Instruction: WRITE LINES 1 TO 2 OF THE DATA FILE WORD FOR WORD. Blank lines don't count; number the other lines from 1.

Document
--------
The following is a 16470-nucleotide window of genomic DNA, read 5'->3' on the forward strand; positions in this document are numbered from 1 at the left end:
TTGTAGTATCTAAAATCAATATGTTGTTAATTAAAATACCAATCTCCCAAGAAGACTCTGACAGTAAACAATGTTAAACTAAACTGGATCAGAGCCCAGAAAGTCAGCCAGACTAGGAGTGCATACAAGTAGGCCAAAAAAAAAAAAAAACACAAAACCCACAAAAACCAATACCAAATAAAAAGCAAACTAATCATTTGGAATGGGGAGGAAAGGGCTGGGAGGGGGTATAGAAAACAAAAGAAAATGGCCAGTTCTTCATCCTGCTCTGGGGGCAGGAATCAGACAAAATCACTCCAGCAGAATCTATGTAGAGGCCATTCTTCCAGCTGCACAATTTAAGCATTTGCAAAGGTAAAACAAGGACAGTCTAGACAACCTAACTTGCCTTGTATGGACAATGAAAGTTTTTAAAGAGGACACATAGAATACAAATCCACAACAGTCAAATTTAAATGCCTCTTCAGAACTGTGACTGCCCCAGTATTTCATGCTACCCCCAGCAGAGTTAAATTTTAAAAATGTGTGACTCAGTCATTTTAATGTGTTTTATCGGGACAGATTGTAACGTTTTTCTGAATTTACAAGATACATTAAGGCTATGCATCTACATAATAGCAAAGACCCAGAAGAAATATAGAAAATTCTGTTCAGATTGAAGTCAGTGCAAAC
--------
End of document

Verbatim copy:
The following is a 16470-nucleotide window of genomic DNA, read 5'->3' on the forward strand; positions in this document are numbered from 1 at the left end:
TTGTAGTATCTAAAATCAATATGTTGTTAATTAAAATACCAATCTCCCAAGAAGACTCTGACAGTAAACAATGTTAAACTAAACTGGATCAGAGCCCAGAAAGTCAGCCAGACTAGGAGTGCATACAAGTAGGCCAAAAAAAAAAAAAAACACAAAACCCACAAAAACCAATACCAAATAAAAAGCAAACTAATCATTTGGAATGGGGAGGAAAGGGCTGGGAGGGGGTATAGAAAACAAAAGAAAATGGCCAGTTCTTCATCCTGCTCTGGGGGCAGGAATCAGACAAAATCACTCCAGCAGAATCTATGTAGAGGCCATTCTTCCAGCTGCACAATTTAAGCATTTGCAAAGGTAAAACAAGGACAGTCTAGACAACCTAACTTGCCTTGTATGGACAATGAAAGTTTTTAAAGAGGACACATAGAATACAAATCCACAACAGTCAAATTTAAATGCCTCTTCAGAACTGTGACTGCCCCAGTATTTCATGCTACCCCCAGCAGAGTTAAATTTTAAAAATGTGTGACTCAGTCATTTTAATGTGTTTTATCGGGACAGATTGTAACGTTTTTCTGAATTTACAAGATACATTAAGGCTATGCATCTACATAATAGCAAAGACCCAGAAGAAATATAGAAAATTCTGTTCAGATTGAAGTCAGTGCAAAC